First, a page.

Behavioral assessment of child-directed canine aggression
- 1Department of Clinical Studies, School of Veterinary Medicine, University of Pennsylvania, Philadelphia, PA, USA
- 2Department of Surgery, The Children’s Hospital of Philadelphia, PA, USA
- Dr I R Reisner, Department of Clinical Studies, School of Veterinary Medicine, University of Pennsylvania, 3900 Delancey St, Philadelphia, PA 19104-6010, USA;
- Accepted 26 June 2007
Objective: To characterize behavioral circumstances of bites to children by dogs presented to a veterinary behavior clinic.
Methods: Retrospective case series examining medical records of dogs presenting by referral to a university veterinary hospital for aggression and which had bitten a child <18 years old. Behavioral data included age of victim, familiarity with dog, and circumstances of bites.
Results: Records of bites to 111 children were examined. Children <6 years old were most commonly bitten in association with resource guarding (44%), whereas older children were most commonly bitten in association with territory guarding (23%). Similarly, food guarding was the most common circumstance for bites to familiar children (42%) and territory guarding for bites to unfamiliar children (53%). Behavioral screening of the 103 dogs examined revealed resource guarding (61%) and discipline measures (59%) as the most common stimuli for aggression. Anxiety screens revealed abnormalities in 77% of dogs. Potential contributory medical conditions were identified/suspected in 50% of dogs. When history before presentation was known, 66% of dogs had never previously bitten a child, and 19% had never bitten any human. Most dogs (93%) were neutered, and 66% of owners had taken their dogs to obedience training classes.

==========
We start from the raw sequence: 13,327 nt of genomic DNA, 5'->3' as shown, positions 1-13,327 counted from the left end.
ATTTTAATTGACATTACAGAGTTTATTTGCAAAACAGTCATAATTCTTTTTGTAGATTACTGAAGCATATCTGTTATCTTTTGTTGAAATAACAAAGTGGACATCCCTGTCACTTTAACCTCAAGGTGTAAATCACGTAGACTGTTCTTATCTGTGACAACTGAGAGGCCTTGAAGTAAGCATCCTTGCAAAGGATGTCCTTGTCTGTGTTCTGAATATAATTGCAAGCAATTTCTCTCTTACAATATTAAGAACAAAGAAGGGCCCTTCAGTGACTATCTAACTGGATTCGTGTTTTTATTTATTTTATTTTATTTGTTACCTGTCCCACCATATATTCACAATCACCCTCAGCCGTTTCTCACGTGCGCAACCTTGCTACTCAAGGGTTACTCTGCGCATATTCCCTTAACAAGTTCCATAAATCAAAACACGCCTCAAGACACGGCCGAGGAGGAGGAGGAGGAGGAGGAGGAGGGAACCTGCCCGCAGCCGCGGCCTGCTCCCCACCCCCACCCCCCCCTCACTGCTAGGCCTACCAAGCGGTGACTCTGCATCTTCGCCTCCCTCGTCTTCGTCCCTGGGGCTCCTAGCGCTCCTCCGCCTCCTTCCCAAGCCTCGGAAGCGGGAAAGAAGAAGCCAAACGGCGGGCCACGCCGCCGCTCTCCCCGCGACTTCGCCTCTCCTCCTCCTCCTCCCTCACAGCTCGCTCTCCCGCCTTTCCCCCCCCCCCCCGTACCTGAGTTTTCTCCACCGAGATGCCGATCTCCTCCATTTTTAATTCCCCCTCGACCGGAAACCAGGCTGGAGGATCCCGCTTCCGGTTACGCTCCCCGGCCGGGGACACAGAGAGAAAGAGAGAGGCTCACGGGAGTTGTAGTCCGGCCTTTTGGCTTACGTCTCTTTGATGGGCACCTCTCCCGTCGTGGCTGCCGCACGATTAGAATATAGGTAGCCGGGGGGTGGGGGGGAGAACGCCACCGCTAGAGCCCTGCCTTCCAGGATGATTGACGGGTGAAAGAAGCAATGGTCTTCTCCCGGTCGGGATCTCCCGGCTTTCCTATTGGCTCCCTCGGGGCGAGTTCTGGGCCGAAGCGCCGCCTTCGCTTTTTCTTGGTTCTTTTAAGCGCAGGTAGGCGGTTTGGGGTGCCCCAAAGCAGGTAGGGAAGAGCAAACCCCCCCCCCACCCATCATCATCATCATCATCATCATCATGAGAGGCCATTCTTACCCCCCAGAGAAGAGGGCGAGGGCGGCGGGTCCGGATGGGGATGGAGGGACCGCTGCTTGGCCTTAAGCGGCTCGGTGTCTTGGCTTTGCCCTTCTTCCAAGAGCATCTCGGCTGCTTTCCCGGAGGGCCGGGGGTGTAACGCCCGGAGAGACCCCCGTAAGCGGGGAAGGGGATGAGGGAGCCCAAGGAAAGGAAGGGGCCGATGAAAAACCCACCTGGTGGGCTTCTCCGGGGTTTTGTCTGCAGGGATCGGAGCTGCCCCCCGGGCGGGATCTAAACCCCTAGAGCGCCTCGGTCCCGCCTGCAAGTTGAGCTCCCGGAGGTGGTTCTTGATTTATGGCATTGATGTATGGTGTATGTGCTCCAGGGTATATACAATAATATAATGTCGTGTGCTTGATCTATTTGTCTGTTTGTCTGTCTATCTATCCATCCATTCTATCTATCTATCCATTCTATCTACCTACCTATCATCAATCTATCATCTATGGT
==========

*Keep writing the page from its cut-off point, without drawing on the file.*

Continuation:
Conclusions: Most children were bitten by dogs with no history of biting children. There is a high rate of behavioral abnormalities (aggression and anxiety) in this canine population. Common calming measures (neutering, training) were not routinely effective deterrents.
Competing interests: None.